Trieste, Italy (AFP) Sept 12, 2007
Air pollution hugely increases the size of hail, and thus the amount of damage it can cause to crops and property, according to a study presented Wednesday at the European Conference on Severe Storms.
The interaction of man-made particles with airborne ice could also interfere with the way heat is distributed in the earth's atmosphere, with possible consequences for climate change, one of the study's authors told AFP.
Like tornados, hail is generated by small-scale storms that are difficult to track, and thus almost impossible to forecast. While they rarely last more than a few minutes, they can be devastating.
The most destructive European hail storm on record hit Munich, Germany in July 1984 with egg-sized rocks of ice, injuring hundreds and causing 1.5 billion euros (two billion dollars) in damage, according to German re-insurer Munich Re.
It lasted all of 20 minutes.
To see how pollution affects hail formation, researchers at The Hebrew University of Jerusalem ran a computer simulation of another, less severe storm that pelted Stuttgart, Germany last summer with a volley of hail the size of golf balls.
Because it is impossible to do controlled experiments in the atmosphere, explained Daniel Rosenfeld, numerical modelling was the only way to measure the varying impact of different densities of particle pollution.
"Clean air comes in from the ocean after a week or so with about 100 particles per cubic meter," he said. "Most air over central Europe has more than 1,000, while over a very polluted city, the concentration is up to 10,000."
Comparing the impact of 100 and 2,500 particles per cubic metre, he found that pristine air produced far less hail, especially when humidity was high.
It had been widely assumed that large hail formed inside updrafts, columns of air moving vertically through storms at speeds of 30 to 40 meters per second, giving the ice stones time to grow.
But observing an anomaly in the tropics in Brazil led Rosenfeld to speculate that the cause may lie elsewhere.
"We compared clouds that appeared in the smoke emanating from forest fires" -- which generate large quantities of particle pollution -- "to pristine clouds nearby," he said.
The smoke-laden clouds produced hail over the rainforest, an "unheard of" phenomenon.
"The ice microphysical structure of clean and dirty clouds are dramatically different, especially when it come to hail," said Rosenfeld.
The hail inside clouds formed in dirty air starts at higher levels and fall through the whole cloud, collecting droplets along the way.
The result are rock-like ice stones about 10 times the mass of hail formed in clean, pollution-free clouds. The kinetic energy -- that is, the force of impact -- of hail falling on the surface from dirty clouds was 30 to 50 times higher.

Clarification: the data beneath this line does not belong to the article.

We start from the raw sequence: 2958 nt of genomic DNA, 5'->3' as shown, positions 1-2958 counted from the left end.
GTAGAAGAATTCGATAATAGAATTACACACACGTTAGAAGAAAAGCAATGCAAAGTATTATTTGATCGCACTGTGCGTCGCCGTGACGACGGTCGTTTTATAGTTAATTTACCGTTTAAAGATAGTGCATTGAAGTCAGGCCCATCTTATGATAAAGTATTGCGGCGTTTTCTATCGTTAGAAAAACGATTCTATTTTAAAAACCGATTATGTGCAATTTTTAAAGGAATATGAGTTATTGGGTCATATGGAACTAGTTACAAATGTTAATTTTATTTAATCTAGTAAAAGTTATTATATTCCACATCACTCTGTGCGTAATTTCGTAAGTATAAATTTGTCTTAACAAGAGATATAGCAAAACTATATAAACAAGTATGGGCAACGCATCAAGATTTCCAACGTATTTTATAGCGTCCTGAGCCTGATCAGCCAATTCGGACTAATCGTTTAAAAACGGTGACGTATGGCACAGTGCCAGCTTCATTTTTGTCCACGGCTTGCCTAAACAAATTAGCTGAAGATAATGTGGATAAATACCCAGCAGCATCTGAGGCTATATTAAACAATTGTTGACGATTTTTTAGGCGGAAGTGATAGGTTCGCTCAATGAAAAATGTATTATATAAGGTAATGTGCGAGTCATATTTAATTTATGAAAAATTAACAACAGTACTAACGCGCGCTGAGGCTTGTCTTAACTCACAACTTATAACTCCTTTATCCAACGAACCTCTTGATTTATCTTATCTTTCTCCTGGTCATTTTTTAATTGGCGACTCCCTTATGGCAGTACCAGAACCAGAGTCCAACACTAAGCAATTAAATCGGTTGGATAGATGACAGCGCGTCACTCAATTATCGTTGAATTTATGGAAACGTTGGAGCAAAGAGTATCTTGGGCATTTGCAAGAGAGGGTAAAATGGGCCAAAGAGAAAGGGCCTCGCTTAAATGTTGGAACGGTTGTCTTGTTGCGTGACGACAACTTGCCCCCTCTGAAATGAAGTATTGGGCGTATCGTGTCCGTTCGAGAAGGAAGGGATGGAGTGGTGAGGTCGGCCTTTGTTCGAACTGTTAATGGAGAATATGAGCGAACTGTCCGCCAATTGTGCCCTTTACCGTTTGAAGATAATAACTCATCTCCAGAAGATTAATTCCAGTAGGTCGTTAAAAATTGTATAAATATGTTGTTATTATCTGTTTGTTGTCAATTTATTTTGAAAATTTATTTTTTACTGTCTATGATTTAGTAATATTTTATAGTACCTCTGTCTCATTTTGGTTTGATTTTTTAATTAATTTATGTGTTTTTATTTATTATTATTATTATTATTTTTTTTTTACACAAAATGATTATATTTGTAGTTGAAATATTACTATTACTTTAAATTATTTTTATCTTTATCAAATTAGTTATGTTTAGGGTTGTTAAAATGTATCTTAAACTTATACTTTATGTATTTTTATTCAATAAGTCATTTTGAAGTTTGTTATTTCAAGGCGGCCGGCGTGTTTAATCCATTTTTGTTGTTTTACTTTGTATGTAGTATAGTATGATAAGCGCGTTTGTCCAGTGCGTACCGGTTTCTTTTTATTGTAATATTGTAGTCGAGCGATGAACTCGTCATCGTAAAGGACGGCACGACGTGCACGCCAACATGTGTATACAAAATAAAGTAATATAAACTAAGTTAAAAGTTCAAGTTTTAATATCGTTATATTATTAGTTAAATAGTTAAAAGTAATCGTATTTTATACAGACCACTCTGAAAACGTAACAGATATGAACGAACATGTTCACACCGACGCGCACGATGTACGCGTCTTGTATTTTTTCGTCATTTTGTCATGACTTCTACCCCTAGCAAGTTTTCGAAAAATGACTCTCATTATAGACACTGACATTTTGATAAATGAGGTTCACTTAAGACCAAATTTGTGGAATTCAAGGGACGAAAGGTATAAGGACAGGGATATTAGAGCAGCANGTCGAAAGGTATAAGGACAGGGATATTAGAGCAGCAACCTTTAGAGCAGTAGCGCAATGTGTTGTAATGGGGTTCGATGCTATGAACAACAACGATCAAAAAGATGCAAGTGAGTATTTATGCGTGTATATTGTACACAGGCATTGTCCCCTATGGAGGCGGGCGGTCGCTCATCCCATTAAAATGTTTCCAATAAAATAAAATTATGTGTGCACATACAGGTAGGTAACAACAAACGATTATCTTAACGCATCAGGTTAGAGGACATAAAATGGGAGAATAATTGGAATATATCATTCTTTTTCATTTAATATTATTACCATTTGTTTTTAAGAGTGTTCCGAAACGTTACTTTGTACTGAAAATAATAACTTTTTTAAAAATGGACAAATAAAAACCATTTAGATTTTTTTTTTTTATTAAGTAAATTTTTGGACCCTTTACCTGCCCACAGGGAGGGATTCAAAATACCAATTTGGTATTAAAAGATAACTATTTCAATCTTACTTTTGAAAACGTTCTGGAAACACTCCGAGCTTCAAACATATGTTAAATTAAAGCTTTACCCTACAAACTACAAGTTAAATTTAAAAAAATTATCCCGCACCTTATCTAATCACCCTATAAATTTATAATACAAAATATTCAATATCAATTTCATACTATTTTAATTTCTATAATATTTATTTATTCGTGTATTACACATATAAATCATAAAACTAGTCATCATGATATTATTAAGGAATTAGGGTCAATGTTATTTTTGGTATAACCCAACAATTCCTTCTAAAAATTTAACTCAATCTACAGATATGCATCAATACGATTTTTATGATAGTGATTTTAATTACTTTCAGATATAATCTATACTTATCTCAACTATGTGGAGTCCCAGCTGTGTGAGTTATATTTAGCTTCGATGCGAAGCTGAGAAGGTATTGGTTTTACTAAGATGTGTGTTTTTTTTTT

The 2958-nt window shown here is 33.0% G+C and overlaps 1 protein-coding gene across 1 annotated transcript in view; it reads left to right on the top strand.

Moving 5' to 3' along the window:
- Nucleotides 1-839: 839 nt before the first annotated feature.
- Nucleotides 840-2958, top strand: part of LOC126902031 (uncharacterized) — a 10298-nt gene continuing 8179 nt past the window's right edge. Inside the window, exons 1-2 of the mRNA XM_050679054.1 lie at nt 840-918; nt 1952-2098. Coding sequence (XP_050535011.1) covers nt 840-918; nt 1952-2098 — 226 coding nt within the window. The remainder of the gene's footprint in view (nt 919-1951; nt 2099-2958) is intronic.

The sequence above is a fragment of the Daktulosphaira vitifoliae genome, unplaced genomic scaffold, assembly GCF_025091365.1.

The findings could be useful to forecasters, Rosenfeld said, in regions where air pollution rates vary on a daily basis, especially nearer the coast.
The area around Trieste -- where a couple hundred meteorologists are meeting this week to compare notes on severe weather -- is subject to frequent hail storms, which cause severe damage to vineyards. Several European countries seed clouds in an attempt to prevent hail from falling.
Whether the impact of pollution on hail formation influences global warming is unknown, Rosenfeld said.
"But it is definitely relevant to the energetics of the climate system because the energy that is absorbed by the earth's system from the sun uses mainly evaporating water," he said.
"Climate change is not only about rising temperatures, it is also about changing the circulation systems, and the storm tracks and intensity, and the amount of precipitation."
The research, presented this week at the European Conference on Severe Storms in Trieste, found that 12 of the 15 most powerful storms to hit the Dorsest coast from 1865 to 2004 occurred after 1965.
The two most severe -- rated seven out of nine on a new intensity scale -- struck in 1987 and 1998, killing at least 15 people and causing more than a billion pounds in damage.
These are important findings, meteorologists gathered here say. But whether the increase in force is caused by global warming, largely driven by human activity, remains a point of sharp debate.
"It is very difficult to attribute one specific extreme weather event directly to climate change," said Robert Doe, a researcher at the University of Portsmouth and the study's principal architect.
There are at least two problems in trying to connect the dots between local weather phenomena and climate change, said Doe.
One is finding reliable historical data, which is notoriously spotty and inconsistent. Doe spent nearly three years creating a digital database drawing from every source available -- local press, early weather service reports, harbour records.
The result was "the longest continuous record of this kind of weather at a local level," he told AFP.
The other problem is time. "Covering 140 years is good for collected data, but for the time scales we use to assess climate change, it is a very short period," he said.
His findings would be consistent with the impact of global warming, which creates the warmer sea surface temperatures and lower atmospheric pressures that help drive coastal storms. But the surge in storm intensity could also overlap with a natural weather cycle.
"The key concern now is this: are human influences making it greater? I would say it is likely," Does said.
"But this will be debated for decades. Maybe in 200 years time we will know for sure."
Source: Agence France-PresseCommunity
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